Course Details

Course Information Package

Course Unit CodeAEEE541
Course Unit DetailsMSc Electrical Engineering (Required Courses) -
Number of ECTS credits allocated7
Learning Outcomes of the course unitBy the end of the course, the students should be able to:
  1. Derive the mathematical model of basic electrical, mechanical and hydraulic control systems and obtain experimentally the plant parameters of classical spring-mass control systems, by measuring indirectly the mass, spring, and damping parameters
  2. Examine the action of aperiodic Signals in the Transient-Response Analysis of First-, Second- and Higher-Order Control Systems and Implement experimentally Transient Response Analysis of First- and Second-Order classical Control spring-mass Systems
  3. Examine the action of the Proportional, Integral and Derivative Controllers on the static and transient characteristics of Control Systems and model the effects of basic controllers on classical spring-mass systems via data acquisition techniques and simulate their action using MATLAB/ Simulink software.
  4. Interpret the meaning of stability of control systems in terms of the transfer function and judge the stability of a closed-loop control system from the Routh-Hurwitch Criteria.
  5. Judge the performance of three distinct controller designs in rejecting low and higher frequency disturbances.
  6. Draw Bode and Nyquist Plots Plots and judge the stability of a control system using the Phase and Gain margin in criteria in frequency domain plots
  7. Realise State space transfer functions, Canonical forms, and Transformation of system models.
  8. Solve the linear time-invariant state equations and compute the state-transition matrix of linear time-invariant control systems
  9. Apply Lyaponov stability analysis techniques for non-linear systems
Mode of DeliveryFace-to-face
Recommended optional program componentsNONE
Course Contents

      Review of Classical Control Theory: Laplace Transform, Open-loop, closed loop control systems, Transfer function, Dynamic Systems

      Mathematical Modelling of Dynamical Control Systems Block Diagrams. Signal-Flow Graphs. Modelling in State Space. Electrical and Mechanical Systems

      Transient-Response Analysis Aperiodic Signals. First-Order Systems. Second-Order Systems. Higher-Order Systems.

      Control Actions and Response of Control Systems: Proportional, Integral and Derivative Control Actions. Effects of Control Actions on System’s Performance. 

      Stability of Control Systems Ruth-Hurwitz Stability Criterion. Steady-State Errors in Control Systems.

      Frequency Domain Approach Bode Plots, Phase and Gain margin. Nyquist Plots and Nyquist Stability.

      Introduction to state space analysis: Review matrix algebra, eigenvalues and eigenvectors, State variables, State-space equations,

      Linear time-invariant systems: linear time-invariant state equations, State-transition matrix of linear time-invariant control systems

      Lyaponov stability analysis: Non-linear systems, First and second methods of Lyaponov. Stability analysis of non-linear systems, stability analysis.

Laboratory work: 

      Plant parameter identification for Linear / Tortional (ECP) Control Systems

      Rigid Body PD & PID Control of Linear / Tortional (ECP) Control System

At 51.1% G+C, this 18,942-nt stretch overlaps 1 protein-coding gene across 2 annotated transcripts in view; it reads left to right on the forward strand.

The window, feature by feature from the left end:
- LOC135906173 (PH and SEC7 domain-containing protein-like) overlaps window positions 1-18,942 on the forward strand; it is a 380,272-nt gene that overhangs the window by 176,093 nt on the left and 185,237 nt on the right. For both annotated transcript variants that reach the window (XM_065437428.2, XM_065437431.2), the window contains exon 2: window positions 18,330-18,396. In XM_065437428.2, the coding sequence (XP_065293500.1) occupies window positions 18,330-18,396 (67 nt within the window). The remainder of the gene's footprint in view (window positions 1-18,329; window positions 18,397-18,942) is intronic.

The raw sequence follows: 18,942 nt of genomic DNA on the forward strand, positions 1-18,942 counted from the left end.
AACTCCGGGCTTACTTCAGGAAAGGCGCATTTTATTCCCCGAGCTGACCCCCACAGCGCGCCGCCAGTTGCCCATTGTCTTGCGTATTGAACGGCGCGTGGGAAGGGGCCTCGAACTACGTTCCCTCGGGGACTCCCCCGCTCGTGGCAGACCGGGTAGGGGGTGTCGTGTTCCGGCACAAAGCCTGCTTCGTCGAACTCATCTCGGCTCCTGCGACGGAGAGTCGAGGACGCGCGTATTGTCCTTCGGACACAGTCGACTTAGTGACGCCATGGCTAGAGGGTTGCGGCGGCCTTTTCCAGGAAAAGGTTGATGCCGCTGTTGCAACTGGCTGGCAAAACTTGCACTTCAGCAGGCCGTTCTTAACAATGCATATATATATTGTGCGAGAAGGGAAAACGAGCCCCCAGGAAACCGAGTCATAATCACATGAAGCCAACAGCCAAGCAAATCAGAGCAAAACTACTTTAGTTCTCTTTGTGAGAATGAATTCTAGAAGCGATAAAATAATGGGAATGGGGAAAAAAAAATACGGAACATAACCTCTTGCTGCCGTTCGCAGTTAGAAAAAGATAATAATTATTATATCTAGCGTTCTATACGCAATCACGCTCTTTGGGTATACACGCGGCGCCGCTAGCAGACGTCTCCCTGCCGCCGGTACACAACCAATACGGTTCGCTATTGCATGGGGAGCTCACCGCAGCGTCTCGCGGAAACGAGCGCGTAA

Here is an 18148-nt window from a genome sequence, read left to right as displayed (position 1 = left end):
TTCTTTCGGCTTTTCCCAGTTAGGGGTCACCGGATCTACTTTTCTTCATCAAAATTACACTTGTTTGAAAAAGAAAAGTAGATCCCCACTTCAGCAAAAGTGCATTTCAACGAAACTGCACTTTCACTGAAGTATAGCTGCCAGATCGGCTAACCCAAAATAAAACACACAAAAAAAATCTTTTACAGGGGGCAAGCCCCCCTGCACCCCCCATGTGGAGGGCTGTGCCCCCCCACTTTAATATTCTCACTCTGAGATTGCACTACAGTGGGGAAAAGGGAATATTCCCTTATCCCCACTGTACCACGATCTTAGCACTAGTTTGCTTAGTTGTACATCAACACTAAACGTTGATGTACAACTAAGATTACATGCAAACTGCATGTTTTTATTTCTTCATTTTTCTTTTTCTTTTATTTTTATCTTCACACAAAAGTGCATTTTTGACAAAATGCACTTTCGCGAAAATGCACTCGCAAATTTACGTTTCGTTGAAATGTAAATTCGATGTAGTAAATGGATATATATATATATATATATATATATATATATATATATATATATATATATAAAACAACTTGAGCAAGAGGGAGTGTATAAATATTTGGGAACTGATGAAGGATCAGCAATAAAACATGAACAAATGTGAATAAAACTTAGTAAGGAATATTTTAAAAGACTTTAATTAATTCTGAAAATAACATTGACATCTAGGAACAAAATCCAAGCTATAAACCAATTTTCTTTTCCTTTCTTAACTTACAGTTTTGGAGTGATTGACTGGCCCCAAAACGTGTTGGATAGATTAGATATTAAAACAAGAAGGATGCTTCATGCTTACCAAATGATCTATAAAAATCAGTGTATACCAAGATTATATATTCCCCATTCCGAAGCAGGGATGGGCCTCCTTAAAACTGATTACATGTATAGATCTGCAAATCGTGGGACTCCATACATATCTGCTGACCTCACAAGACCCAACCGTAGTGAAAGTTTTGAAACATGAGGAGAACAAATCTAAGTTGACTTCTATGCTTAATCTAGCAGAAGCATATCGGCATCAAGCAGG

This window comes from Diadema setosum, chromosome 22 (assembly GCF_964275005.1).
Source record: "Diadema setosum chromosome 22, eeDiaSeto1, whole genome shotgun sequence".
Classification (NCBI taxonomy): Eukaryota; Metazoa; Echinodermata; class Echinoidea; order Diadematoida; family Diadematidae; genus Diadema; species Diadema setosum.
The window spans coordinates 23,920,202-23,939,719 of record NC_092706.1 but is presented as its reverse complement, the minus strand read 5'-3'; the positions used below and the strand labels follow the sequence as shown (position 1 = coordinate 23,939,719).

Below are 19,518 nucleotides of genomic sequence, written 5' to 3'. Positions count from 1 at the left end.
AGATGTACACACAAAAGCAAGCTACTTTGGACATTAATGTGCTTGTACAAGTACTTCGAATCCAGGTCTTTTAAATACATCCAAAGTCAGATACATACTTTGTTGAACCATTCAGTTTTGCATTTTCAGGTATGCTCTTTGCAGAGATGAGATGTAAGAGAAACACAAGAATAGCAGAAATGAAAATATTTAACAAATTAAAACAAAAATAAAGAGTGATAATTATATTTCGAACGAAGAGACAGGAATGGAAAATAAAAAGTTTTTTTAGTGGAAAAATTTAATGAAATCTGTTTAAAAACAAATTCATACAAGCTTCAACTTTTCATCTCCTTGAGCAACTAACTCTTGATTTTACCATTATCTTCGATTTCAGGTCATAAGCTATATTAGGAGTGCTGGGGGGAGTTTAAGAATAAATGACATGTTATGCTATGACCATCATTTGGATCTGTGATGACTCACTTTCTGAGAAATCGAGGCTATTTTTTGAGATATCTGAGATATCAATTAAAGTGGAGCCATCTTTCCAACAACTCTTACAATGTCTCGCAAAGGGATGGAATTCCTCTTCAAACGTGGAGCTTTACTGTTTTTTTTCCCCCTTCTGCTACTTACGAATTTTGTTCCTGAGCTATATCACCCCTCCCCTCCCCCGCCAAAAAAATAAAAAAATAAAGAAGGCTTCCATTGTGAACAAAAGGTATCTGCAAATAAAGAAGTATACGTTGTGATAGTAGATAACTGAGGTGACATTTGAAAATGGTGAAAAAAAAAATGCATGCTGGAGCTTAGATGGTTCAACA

Disturbance Rejection of Various 1 DOF Plant Controllers on Tortional (ECP) Control Systems
Recommended and/or required reading:
  • R.C. Dorf and R.H. Bishop, Modern Control Systems, Prentice Hall, 2004
  • K. Ogata, Modern Control Engineering, Prentice Hall, 2002
  • G.F. Franklin, J.P. Powell and Enami-Naeini, Feedback Control of Dynamic Systems, Prentice Hall, 2002.
  • N.S. Nise, Control Systems Engineering, John Willey & Sons, 2000.
Planned learning activities and teaching methods

      Students are taught the course through lectures (3 hours per week) in classrooms or lectures theatres, by means of traditional tools or using computer demonstration.

      Auditory exercises, where examples regarding matter represented at the lectures, are solved and further, questions related to particular open-ended topic issues are compiled by the students and answered, during the lecture or assigned as homework.

      Topic notes are compiled by students, during the lecture which serve to cover the main issues under consideration and can also be downloaded from the lecturer’s webpage. Students are also advised to use the subject’s textbook or reference books for further reading and practice in solving related exercises. Tutorial problems are also submitted as homework and these are solved during lectures or privately during lecturer’s office hours. Further literature search is encouraged by assigning students to identify a specific problem related to some issue, gather relevant scientific information about how others have addressed the problem and report this information in written or orally.

      Laboratory experiments are carried out in small groups and lab reports are required two weeks after the laboratory class resulting in a cumulative mark.

      Students are assessed continuously and their knowledge is checked through tests with their assessment weight, date and time being set at the beginning of the semester via the course outline.

      Students are prepared for final exam, by revision on the matter taught, problem solving and concept testing and are also trained to be able to deal with time constraints and revision timetable.

      The final assessment of the students is formative and summative and is assured to comply with the subject’s expected learning outcomes and the quality of the course.
Assessment methods and criteria
Lab Assessment15%
Final Exam60%
Language of instructionEnglish
Work placement(s)NO

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